June 18, 2009 Leave a comment
This is a really old video, and I’m sure all of you would have seen it at some point. I thought it’ll be an interesting thing to re-look, and see just how right – and wrong – Robin Sloan & Matt Thompson were.
I suggest watching the video, if you haven’t seen it yet, before reading the rest. It’ll make more sense.
Amazon.com – a store that can make suggestions
True. Most online retailers have some kind of a rating system, consumer-based. eBay and Amazon being the best examples.
Reason magazine sends subscribers a issue of mag with their house on the cover.
Sure. Absolutely possible, and if Google decides to do this, they can put a lot more than just where you live… But it’ll scare the pants off people. Maybe Time’s declaring You the Person of the Year in 2006 was premature, for their hard copy version; if you’re a digital subscriber, it could actually have been you. With your ugly mug on the cover.
Keyhole – Google Earth. Google Maps. Latitude. ’nuff said.
Google begins indexing and digitizing the world’s library –
Google Books has happened. Yes, there were legal issues. Yes, the courts ruled in favor of Google.
Google Grid – in some form, already there. The network of Google-owned different apps – Picasa, Orkut, Youtube, Google Docs, Gmail, Gtalk, Blogger… not to forget Facebook, who does all this in one site via an open API for user-contributed applications…
Newsbotster sorts news according to what each user’s friends and colleagues are reading.
Sounds familiar, all right… How much of your daily media is consumed via facebook recommends, posted links, items liked, forwards, videos posted, images tagged..?
Googlezon’s bots pick up contextual cues… and serve up related content.
Adwords. Maybe not all content – yet – but advertising content is definitely contextual.
Fact-stripping robots are a violation of copyright law –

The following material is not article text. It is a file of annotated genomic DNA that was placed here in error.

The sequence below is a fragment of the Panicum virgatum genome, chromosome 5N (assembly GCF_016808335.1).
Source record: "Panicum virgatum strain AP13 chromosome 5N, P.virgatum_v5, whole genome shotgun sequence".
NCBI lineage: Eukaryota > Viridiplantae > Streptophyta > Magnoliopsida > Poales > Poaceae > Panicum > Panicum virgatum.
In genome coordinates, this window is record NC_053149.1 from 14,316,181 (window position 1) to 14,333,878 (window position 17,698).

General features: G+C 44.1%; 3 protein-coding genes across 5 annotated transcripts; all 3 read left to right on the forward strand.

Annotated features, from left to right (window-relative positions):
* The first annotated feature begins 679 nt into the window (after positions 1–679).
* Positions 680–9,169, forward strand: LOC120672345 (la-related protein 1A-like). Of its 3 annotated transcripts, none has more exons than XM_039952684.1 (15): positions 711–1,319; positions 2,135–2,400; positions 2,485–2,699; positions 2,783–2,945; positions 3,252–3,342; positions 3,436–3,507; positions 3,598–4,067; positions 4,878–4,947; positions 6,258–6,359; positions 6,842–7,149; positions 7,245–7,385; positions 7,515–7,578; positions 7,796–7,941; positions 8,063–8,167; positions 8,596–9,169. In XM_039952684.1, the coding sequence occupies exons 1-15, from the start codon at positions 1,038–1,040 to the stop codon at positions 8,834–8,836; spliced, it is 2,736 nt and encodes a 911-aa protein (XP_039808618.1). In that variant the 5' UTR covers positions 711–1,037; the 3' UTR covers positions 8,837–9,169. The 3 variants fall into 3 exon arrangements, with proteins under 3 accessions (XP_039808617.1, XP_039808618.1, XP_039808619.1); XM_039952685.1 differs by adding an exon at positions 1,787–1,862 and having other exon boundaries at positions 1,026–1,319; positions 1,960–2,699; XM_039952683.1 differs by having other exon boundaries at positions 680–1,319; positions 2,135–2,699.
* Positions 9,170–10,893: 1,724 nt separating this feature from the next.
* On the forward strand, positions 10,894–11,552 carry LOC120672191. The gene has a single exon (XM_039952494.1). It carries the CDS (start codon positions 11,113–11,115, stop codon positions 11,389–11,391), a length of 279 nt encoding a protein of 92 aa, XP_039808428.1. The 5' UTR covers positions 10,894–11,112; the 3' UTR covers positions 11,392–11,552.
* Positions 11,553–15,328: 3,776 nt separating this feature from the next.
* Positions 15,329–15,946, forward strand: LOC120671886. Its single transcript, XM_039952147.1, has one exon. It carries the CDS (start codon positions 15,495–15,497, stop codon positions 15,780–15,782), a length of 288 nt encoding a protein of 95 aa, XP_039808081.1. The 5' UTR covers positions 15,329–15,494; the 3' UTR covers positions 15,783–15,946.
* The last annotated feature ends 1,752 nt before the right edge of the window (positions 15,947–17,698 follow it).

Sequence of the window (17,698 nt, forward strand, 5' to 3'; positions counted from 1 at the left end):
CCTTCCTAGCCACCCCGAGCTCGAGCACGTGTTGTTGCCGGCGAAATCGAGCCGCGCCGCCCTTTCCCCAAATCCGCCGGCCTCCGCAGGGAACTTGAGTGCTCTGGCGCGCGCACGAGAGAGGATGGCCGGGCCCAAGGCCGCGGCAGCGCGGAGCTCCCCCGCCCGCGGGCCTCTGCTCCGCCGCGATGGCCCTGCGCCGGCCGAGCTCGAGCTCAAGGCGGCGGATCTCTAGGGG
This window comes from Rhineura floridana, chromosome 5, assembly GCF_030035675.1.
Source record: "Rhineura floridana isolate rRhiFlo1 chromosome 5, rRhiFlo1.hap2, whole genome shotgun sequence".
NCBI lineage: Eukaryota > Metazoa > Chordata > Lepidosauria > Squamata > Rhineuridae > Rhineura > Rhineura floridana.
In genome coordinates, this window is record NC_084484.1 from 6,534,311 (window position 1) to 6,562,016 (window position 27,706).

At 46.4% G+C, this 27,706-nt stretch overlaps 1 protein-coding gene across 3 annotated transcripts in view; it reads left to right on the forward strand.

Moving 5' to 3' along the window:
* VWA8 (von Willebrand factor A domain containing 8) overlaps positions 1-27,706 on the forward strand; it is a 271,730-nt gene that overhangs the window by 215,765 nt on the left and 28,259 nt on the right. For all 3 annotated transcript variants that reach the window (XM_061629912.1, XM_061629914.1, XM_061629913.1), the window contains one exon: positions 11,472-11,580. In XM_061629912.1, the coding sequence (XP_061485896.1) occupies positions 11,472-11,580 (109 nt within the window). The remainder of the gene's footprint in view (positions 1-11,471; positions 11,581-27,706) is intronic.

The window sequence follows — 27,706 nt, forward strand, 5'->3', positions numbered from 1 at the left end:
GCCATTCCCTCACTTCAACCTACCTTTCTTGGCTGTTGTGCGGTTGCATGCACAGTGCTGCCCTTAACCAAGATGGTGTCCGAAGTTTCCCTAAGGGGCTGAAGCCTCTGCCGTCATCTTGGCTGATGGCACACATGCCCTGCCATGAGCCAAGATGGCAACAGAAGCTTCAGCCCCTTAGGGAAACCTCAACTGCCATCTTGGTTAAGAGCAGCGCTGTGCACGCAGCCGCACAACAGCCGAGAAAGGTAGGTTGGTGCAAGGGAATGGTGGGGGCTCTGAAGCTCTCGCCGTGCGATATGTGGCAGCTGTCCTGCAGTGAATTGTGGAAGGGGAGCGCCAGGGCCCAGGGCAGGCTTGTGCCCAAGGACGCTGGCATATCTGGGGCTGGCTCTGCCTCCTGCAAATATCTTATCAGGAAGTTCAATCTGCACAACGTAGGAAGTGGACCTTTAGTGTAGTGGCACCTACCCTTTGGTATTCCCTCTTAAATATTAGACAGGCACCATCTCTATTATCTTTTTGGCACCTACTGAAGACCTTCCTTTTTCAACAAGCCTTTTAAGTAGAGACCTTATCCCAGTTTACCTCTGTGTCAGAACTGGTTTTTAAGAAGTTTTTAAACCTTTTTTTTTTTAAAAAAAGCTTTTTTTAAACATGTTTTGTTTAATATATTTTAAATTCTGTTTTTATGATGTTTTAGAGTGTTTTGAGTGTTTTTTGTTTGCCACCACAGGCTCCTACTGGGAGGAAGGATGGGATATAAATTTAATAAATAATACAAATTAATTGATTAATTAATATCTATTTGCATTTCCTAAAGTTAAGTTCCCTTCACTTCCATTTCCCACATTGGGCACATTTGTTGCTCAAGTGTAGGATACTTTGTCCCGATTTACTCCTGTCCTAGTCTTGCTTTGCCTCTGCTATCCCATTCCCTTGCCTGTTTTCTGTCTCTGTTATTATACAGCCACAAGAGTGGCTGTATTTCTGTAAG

Yes. This debate also happened with the Gutenberg Project (even though most of Gutenberg’s texts were not subject to copyright law), and Google Books (over a million scanned so far)
Is anyone else seeing the similarity to Google Wave?
Everyone gets paid a tiny cut of Googlezon’s ad revenue –
Adsense again. The entire SEM industry is based on this. The Long Tail has become a part of mainstream business lexicon.
Epic – at it’s worst, and for too many, Epic is a collection of trivia, much of it untrue, all of it narrow, shallow, and sensational.
Think status messages, link shares, forwards, spam, comments and tweets? Don’t you curse the people who flood you with this useless flood of non-information, at least once a day?
There was an updated version called 2015, but it didn’t have the… purity of 2014. Apple, Picasa and podcasting were just bunged in as a perfunctionary mention. I’ll stick with the original.
In the end, it always comes back to organizing the information coming in, choosing who generates it. The same rating system that lets you pick a good seller or a good product, is equally extendable to choosing your media inputs. There are specialist websites, content creators, which are rated more highly than others; Often niche and superspecialized, but organizing those niches is going to be a basic survival trait of the human mind.
The ability to ‘Prioritize’ is already a survival and success trait; those of us who know what we’re looking for, have happier lives. The rest… lost in a swirling maelstorm of fluid, shifting information, prey to anomie and living in terror of change, finding solace in simplifiers – drugs, drink, repetitive rigid behavior… can you see it?
Good content gets the rating it deserves from people who recognize it. These people spread the word. Others who recognize that value consume the info as well. And that is social media at it’s best. Getting good info, on the subjects you want, from known, credited sources.
The darker side of the story –
Some organizations know more and more about us. Virtually everything there is to know about us. The amount of personal, private information we willingly entrust to strangers, is staggering. Our email exchanges, documents, what we look like, preferences, realtime locations, even psychological test results… If someone wanted to, could they misuse this data?
Theoretically, yes. Practically…
In 1999, the total sum of all human-created data from all history was about 12 exabytes.
On the 15th of June, 2009, 494 exabytes of data were being transmitted across the globe.
(1 exabyte = approximately 50,000 years of DVD-quality video.)
A human cannot keep up with this. A machine – not now. But Moore’s Law is likely to hold good for another 600 years; and while Skynet might happen before that, it’s going to have it’s hands more than full just trying to keep afloat on the exaflood.
Sources: Mostly Wikipedia.